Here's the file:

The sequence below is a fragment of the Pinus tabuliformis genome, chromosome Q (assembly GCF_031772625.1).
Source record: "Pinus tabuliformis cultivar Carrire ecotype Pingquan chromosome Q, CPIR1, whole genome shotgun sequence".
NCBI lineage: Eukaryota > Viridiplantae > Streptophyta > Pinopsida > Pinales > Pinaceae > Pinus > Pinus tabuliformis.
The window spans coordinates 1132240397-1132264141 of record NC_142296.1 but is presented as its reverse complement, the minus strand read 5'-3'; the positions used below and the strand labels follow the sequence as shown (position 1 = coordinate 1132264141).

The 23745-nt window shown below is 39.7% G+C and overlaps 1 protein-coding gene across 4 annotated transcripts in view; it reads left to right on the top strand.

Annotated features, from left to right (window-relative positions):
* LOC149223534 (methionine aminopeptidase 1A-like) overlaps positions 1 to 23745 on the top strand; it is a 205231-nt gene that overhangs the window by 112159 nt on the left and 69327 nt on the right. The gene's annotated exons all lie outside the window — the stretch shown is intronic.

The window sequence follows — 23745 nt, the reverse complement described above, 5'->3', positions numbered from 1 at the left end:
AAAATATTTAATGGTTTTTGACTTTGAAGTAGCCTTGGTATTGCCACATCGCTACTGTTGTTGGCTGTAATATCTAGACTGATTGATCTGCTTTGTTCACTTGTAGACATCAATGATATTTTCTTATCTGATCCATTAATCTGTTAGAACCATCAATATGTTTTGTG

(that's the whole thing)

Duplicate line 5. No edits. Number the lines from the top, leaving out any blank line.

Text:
The 23745-nt window shown below is 39.7% G+C and overlaps 1 protein-coding gene across 4 annotated transcripts in view; it reads left to right on the top strand.